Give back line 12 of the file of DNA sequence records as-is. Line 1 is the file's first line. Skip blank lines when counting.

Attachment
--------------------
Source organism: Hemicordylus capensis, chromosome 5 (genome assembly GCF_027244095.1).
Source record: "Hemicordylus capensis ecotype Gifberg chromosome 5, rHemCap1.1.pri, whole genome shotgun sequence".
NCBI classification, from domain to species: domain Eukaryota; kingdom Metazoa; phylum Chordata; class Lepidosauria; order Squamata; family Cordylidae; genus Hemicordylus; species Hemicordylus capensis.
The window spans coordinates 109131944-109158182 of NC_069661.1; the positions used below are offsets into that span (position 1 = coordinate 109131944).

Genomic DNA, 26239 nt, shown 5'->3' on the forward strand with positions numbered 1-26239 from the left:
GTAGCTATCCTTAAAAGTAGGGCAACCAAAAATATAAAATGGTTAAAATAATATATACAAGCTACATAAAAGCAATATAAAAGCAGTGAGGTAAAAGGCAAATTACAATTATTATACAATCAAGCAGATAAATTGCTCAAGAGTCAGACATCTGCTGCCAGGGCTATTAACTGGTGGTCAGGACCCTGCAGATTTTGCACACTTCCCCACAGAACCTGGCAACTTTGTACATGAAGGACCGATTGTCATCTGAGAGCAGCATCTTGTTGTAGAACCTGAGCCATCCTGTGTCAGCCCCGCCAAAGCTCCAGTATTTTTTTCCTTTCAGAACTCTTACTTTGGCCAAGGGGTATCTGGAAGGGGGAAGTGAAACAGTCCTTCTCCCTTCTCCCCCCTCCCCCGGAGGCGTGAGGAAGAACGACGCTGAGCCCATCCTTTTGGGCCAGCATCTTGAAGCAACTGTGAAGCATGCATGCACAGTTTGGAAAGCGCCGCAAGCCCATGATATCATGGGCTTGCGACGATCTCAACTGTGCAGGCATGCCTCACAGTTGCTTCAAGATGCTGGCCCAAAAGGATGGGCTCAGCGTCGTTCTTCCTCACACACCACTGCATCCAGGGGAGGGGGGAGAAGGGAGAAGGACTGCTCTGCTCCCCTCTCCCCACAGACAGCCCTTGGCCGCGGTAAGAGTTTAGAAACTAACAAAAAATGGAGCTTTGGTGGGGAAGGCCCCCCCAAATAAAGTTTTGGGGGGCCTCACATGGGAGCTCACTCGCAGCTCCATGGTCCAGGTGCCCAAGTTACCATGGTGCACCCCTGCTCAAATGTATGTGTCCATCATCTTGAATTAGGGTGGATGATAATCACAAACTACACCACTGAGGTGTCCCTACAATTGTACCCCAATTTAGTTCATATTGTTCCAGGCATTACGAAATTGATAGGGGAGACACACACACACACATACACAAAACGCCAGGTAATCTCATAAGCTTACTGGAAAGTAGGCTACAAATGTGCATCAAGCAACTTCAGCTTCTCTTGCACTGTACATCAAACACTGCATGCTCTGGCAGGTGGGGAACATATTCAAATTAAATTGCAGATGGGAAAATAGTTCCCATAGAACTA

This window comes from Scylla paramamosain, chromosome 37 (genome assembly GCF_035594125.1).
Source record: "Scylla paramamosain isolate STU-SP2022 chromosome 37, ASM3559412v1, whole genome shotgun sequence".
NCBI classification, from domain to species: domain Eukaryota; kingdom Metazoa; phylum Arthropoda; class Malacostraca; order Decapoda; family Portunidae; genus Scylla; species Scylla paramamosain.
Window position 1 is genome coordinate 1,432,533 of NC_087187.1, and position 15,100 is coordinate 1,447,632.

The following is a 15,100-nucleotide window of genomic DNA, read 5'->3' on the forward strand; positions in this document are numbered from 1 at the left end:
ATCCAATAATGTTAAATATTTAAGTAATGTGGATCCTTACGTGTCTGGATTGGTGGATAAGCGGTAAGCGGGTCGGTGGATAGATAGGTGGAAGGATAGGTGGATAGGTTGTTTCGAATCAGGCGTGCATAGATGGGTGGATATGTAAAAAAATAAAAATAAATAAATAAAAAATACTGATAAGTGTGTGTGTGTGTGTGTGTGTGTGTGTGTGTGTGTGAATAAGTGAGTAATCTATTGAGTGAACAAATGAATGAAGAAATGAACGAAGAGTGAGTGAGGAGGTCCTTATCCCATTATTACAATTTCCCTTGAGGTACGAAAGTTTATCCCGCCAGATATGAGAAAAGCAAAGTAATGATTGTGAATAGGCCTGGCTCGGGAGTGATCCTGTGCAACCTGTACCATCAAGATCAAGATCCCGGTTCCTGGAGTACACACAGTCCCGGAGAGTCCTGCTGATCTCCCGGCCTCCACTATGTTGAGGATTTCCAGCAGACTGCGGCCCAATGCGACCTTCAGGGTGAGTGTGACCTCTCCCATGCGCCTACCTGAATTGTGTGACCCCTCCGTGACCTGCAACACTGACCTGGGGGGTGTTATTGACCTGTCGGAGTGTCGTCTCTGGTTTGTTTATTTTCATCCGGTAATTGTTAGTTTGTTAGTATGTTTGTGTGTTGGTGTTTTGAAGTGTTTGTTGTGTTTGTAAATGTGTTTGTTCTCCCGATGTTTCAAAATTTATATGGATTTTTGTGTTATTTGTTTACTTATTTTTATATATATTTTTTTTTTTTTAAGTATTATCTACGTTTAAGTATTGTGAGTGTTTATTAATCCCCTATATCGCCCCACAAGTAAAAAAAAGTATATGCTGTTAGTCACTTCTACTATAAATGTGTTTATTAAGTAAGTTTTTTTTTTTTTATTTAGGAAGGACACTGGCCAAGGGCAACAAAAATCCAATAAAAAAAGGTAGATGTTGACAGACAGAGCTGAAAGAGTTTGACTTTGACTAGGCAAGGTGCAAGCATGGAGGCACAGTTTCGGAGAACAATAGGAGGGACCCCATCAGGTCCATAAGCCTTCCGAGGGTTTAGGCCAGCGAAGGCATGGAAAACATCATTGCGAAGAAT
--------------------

ATCCAATAATGTTAAATATTTAAGTAATGTGGATCCTTACGTGTCTGGATTGGTGGATAAGCGGTAAGCGGGTCGGTGGATAGATAGGTGGAAGGATAGGTGGATAGGTTGTTTCGAATCAGGCGTGCATAGATGGGTGGATATGTAAAAAAATAAAAATAAATAAATAAAAAATACTGATAAGTGTGTGTGTGTGTGTGTGTGTGTGTGTGTGTGTGTGAATAAGTGAGTAATCTATTGAGTGAACAAATGAATGAAGAAATGAACGAAGAGTGAGTGAGGAGGTCCTTATCCCATTATTACAATTTCCCTTGAGGTACGAAAGTTTATCCCGCCAGATATGAGAAAAGCAAAGTAATGATTGTGAATAGGCCTGGCTCGGGAGTGATCCTGTGCAACCTGTACCATCAAGATCAAGATCCCGGTTCCTGGAGTACACACAGTCCCGGAGAGTCCTGCTGATCTCCCGGCCTCCACTATGTTGAGGATTTCCAGCAGACTGCGGCCCAATGCGACCTTCAGGGTGAGTGTGACCTCTCCCATGCGCCTACCTGAATTGTGTGACCCCTCCGTGACCTGCAACACTGACCTGGGGGGTGTTATTGACCTGTCGGAGTGTCGTCTCTGGTTTGTTTATTTTCATCCGGTAATTGTTAGTTTGTTAGTATGTTTGTGTGTTGGTGTTTTGAAGTGTTTGTTGTGTTTGTAAATGTGTTTGTTCTCCCGATGTTTCAAAATTTATATGGATTTTTGTGTTATTTGTTTACTTATTTTTATATATATTTTTTTTTTTTTAAGTATTATCTACGTTTAAGTATTGTGAGTGTTTATTAATCCCCTATATCGCCCCACAAGTAAAAAAAAGTATATGCTGTTAGTCACTTCTACTATAAATGTGTTTATTAAGTAAGTTTTTTTTTTTTTATTTAGGAAGGACACTGGCCAAGGGCAACAAAAATCCAATAAAAAAAGGTAGATGTTGACAGACAGAGCTGAAAGAGTTTGACTTTGACTAGGCAAGGTGCAAGCATGGAGGCACAGTTTCGGAGAACAATAGGAGGGACCCCATCAGGTCCATAAGCCTTCCGAGGGTTTAGGCCAGCGAAGGCATGGAAAACATCATTGCGAAGAAT